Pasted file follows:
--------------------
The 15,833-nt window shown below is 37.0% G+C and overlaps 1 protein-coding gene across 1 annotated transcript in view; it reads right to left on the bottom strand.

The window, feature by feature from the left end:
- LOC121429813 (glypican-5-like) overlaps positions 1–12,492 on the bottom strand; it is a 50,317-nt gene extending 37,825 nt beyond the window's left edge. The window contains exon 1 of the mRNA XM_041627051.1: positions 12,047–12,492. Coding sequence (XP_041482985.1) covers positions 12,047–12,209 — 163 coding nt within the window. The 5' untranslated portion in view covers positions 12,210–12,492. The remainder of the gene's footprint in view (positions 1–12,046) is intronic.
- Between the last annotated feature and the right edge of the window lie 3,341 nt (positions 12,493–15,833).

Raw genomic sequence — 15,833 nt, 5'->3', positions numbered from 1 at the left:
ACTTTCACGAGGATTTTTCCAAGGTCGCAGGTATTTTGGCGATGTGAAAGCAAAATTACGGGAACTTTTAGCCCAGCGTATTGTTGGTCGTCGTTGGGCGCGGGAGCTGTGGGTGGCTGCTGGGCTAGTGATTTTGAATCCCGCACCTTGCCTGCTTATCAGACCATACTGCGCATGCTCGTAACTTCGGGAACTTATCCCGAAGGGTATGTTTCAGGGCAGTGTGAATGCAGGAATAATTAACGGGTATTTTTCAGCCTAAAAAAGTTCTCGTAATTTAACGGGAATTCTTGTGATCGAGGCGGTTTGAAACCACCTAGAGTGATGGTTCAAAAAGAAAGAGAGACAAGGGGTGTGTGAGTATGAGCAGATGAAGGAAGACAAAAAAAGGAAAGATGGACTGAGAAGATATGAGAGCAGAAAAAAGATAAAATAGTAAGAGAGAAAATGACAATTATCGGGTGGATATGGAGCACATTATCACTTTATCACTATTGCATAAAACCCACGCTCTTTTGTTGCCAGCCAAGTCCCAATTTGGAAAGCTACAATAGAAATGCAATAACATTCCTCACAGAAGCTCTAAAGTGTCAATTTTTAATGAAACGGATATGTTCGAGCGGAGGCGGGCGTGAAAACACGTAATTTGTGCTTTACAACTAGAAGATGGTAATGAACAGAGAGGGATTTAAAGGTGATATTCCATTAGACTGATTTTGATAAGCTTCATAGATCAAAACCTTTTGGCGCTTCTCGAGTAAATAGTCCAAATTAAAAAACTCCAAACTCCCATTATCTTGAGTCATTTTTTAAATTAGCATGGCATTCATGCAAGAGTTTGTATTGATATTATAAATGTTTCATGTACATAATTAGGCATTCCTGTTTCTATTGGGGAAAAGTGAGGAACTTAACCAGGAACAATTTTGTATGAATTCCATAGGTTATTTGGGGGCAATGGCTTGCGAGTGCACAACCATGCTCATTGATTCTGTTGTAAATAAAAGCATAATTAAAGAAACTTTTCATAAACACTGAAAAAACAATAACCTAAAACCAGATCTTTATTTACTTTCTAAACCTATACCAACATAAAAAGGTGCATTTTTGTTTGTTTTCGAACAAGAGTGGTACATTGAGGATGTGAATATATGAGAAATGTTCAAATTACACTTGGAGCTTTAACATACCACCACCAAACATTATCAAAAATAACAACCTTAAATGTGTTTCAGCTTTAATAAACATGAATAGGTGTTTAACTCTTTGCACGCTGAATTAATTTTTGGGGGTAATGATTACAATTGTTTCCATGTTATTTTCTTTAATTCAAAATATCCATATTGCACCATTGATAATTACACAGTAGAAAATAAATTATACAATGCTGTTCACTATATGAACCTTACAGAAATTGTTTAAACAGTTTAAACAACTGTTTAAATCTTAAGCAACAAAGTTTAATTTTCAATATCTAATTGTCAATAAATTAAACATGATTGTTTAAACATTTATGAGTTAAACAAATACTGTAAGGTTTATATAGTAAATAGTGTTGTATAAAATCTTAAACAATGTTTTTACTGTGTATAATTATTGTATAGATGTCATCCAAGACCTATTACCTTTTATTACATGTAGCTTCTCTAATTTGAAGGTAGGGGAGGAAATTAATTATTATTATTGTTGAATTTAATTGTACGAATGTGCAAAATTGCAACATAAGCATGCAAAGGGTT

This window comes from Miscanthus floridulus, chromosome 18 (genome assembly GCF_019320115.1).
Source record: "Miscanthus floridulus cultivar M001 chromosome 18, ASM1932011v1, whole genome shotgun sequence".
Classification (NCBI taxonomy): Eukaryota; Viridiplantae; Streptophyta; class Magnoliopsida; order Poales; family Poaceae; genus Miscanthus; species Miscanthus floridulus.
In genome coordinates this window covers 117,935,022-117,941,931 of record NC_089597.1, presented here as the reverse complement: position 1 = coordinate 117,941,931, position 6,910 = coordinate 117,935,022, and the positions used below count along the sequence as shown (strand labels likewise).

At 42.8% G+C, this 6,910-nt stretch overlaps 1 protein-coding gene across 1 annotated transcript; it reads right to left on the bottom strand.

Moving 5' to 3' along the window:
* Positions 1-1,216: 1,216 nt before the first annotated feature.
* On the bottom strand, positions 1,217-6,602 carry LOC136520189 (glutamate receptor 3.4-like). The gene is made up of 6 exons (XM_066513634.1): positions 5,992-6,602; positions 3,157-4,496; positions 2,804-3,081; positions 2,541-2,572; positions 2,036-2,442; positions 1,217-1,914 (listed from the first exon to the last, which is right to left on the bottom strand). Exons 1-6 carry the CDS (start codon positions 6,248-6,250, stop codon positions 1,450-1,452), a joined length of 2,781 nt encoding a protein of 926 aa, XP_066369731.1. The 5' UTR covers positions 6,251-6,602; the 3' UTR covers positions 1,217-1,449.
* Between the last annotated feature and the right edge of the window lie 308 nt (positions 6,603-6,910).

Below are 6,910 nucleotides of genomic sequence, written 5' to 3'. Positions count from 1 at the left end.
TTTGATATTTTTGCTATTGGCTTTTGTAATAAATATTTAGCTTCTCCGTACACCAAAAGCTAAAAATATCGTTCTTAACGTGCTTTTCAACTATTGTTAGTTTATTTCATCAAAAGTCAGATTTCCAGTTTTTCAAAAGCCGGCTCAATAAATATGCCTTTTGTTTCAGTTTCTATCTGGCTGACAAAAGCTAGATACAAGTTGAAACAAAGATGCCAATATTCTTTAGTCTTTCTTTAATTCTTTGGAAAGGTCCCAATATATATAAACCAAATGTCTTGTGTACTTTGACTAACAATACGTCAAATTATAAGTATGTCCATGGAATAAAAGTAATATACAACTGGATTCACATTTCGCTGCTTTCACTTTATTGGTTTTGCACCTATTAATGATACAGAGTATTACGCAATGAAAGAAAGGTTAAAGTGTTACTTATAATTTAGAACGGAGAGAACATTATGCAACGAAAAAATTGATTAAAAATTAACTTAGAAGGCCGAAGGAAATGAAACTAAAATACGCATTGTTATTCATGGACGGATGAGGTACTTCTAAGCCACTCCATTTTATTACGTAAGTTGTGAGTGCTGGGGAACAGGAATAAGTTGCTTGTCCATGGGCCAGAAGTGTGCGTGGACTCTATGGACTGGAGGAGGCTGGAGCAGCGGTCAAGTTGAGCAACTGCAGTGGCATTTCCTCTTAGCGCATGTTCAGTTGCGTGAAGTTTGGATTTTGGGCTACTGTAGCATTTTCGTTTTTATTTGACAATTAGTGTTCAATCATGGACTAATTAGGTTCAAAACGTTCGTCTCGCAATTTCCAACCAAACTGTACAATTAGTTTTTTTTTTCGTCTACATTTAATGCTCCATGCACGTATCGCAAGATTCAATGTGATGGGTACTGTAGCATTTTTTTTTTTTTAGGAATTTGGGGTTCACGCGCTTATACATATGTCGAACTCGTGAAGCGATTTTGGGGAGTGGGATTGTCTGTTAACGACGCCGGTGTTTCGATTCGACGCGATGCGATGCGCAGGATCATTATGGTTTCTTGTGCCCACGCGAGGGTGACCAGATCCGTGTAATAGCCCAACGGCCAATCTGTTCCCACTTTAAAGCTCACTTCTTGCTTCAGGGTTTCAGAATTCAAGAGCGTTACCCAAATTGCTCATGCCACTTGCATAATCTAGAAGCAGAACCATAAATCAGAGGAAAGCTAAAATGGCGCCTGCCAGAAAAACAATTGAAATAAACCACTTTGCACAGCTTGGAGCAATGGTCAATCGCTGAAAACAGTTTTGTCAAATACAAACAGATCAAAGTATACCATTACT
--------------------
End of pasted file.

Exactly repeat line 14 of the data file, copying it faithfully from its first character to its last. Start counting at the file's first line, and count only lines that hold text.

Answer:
* On the bottom strand, positions 1,217-6,602 carry LOC136520189 (glutamate receptor 3.4-like). The gene is made up of 6 exons (XM_066513634.1): positions 5,992-6,602; positions 3,157-4,496; positions 2,804-3,081; positions 2,541-2,572; positions 2,036-2,442; positions 1,217-1,914 (listed from the first exon to the last, which is right to left on the bottom strand). Exons 1-6 carry the CDS (start codon positions 6,248-6,250, stop codon positions 1,450-1,452), a joined length of 2,781 nt encoding a protein of 926 aa, XP_066369731.1. The 5' UTR covers positions 6,251-6,602; the 3' UTR covers positions 1,217-1,449.